Probably the most popular road bike tyre for good reason, here’s my review of the Continental GP4000s.
When you’re banking into a corner at speed, how often do you think about the effectiveness of those two tiny rubber contact points between your bike and the planet?
Continental GP4000S Review
Two tiny points of friction to hold the world in balance.
We expect rather a lot from our tyres, when you think about it. We want them to be light so they’re quicker to spin up to speed, and keep there. We want them to be durable, and last for miles and miles whilst repelling all thorns and bits of glass and other debris out to burst your bubble. We want them to be affordable, naturally and some people even want them to look funky. One of the best selling tyres on the market is the Continental GP4000S. I’ve just ridden my first ~2,500 miles on a set, and here’s what I think of them. It’s my own subjective take, drawing comparisons with some of the other tyres I’ve used over the last couple of years.
1. Confident cornering. These are grippy mutha suckers.
Apparently it’s got something to do with black chillies. Whatever the real reason, these tyres have never made me feel that I had to be really tentative, as others have. Many times when I’ve switched to a different tyre it’s taken time to adjust, but for some reason the GP4000S felt natural and responsive from the very first spin. Like an extension of my own body, man. Switching from Michelin Krylion carbon tyres (which had been highly rated by Cycling Plus magazine at the time), the difference was astounding. I never trusted those Michelins, they felt hard and ‘disconnected’ in some way.
My summer bike had previously been wearing Schwalbe Ultremo ZX, which had initially been a beautiful tyre to ride on. Sadly, they suffered from premature disintegration. The sidewalls started fraying and they just looked unsafe, as though the tube might have popped out at any second like an alien from John Hurt’s stomach. Shame. Having done a similar mileage on GP4000S, they look barely worn. Integrity is still there, and there are very few cuts or gashes. They also have two handy little dimples for you to gauge the level of wear. When you can’t see the holes any longer, it’s time to replace them!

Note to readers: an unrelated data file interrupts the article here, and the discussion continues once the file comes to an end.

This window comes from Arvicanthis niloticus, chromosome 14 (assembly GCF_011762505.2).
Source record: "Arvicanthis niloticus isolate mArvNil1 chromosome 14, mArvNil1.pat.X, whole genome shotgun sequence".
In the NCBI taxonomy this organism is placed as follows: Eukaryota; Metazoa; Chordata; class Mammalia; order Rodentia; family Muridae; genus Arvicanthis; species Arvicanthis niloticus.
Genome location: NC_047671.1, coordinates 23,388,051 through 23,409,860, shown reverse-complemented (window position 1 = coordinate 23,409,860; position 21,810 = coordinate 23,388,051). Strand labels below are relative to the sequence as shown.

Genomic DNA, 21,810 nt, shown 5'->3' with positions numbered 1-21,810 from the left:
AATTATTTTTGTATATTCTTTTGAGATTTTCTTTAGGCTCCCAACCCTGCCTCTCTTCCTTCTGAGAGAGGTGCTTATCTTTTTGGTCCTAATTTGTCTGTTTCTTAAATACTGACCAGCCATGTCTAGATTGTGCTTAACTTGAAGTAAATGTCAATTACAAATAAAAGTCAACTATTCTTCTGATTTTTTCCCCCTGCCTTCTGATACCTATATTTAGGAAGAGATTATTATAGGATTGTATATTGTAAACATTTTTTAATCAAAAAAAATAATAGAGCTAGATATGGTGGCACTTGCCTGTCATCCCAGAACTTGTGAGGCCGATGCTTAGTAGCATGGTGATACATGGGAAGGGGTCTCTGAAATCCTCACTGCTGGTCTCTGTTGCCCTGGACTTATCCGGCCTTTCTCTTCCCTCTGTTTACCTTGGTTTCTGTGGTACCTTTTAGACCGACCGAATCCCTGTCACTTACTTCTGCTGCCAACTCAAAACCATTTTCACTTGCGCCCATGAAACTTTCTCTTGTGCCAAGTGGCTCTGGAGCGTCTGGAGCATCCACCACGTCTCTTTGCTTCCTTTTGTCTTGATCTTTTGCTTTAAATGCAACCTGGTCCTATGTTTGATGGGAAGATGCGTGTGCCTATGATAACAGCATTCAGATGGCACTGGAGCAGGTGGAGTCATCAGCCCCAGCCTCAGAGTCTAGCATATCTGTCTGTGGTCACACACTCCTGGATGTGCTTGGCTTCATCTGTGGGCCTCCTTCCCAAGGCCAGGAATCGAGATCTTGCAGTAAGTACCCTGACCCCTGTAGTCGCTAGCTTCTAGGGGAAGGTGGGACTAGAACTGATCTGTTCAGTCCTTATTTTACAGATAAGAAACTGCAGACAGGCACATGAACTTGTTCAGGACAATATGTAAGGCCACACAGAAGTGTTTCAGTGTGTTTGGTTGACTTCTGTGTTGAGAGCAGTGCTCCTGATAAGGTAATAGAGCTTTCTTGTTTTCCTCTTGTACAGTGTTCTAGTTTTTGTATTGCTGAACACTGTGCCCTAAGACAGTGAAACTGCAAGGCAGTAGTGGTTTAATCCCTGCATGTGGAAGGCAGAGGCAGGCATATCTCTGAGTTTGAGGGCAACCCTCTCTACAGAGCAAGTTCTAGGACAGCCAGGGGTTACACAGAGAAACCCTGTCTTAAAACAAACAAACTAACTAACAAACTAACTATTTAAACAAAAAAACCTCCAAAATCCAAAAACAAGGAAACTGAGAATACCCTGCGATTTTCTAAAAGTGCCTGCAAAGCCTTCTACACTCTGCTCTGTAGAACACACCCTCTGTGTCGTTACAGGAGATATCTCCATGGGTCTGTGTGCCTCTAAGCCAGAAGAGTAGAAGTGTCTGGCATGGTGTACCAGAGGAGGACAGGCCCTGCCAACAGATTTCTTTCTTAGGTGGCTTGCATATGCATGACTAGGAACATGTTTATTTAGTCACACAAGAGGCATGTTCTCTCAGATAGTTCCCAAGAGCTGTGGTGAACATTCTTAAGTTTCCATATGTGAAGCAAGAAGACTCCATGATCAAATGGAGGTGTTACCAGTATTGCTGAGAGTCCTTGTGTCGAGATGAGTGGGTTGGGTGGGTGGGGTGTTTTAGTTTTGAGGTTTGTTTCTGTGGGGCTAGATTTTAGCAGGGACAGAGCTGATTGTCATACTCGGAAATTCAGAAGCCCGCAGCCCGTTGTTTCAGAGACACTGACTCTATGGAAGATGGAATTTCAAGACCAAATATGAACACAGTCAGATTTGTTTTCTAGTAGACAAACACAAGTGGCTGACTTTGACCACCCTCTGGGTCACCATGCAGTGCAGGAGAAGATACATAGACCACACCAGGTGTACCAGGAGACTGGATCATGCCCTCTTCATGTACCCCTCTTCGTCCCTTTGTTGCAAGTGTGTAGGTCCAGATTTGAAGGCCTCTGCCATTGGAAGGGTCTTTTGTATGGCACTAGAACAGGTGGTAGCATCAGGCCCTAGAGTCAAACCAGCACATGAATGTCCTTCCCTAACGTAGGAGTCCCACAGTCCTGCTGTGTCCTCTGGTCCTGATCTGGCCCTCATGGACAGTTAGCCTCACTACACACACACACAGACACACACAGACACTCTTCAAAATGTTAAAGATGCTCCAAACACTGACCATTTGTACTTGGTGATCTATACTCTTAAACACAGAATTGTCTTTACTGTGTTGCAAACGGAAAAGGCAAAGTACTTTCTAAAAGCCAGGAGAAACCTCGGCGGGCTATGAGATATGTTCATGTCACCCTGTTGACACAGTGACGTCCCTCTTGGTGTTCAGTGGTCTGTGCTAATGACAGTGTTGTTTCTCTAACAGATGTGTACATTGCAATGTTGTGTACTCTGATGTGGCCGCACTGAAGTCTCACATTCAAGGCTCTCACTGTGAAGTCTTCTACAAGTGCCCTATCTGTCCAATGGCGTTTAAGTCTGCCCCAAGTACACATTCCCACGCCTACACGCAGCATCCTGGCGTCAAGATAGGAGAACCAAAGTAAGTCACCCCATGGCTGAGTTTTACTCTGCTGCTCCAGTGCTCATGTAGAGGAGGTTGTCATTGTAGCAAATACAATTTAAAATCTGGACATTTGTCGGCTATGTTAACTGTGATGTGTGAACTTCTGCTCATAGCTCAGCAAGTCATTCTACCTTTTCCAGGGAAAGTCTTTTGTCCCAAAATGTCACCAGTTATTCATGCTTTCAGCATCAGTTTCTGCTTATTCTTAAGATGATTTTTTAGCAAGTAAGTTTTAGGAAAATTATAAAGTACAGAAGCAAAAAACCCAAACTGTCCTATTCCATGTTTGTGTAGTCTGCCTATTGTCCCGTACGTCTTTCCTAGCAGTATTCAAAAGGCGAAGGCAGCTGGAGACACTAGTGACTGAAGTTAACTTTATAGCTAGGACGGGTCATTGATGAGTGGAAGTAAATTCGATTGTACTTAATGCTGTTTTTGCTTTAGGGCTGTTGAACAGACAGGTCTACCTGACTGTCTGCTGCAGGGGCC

3. Low rolling resistance. These things shift.
I first upgraded to GP4000S tyres on my winter bike, replacing the stock Specialized Flak Jacket tyres. The difference was instantly noticeable, and it was possible to maintain higher cruising speeds for the same effort.
The 23mm version comes in at 205g which is pretty light. Sure, there are lighter tyres but they won’t last as long. The GP4000S may well be the optimum balance between weight, durability and performance.
5. Puncture resistance
Blah blah blah vectran belt. I’ve never had a puncture on these tyres. Ever. In ~2500 miles. Compare that with oh, far too many on the Flak jackets. The Schwalbe Ultremo ZX also suffered a few. YMMV, as they are say.
6. You’ll want another set.
Of all the brands of tyre I’ve used, these are the first ones that I’ve re-ordered. In the past I always tried a different tyre because of some niggling imperfection or fault. Not so with the GP4000S, there’s nothing to pick holes in. They do everything you want them to.
7. There are discounts available!
The retail price of a GP4000S is a whopping £49.99, but thankfully there are loads of online sellers competing for your business and offering chunky discounts. Wiggle usually offer them at a 30% discount, as do Chain Reaction Cycles. See price comparisons lower down the page….
And don’t forget good old reliable Amazon, and get a set for £25.10 (as at 16.12.13).
Also worth considering, for winter especially, are the Continental Grand Prix 4 Seasons
Continental GP4000s Price comparison
Update: the price tables now include the more recent GP4000S II upgraded version
Here’s a very convenient table of various prices from the main retailers.
The prices automatically update, so do bookmark the page and tell your friends.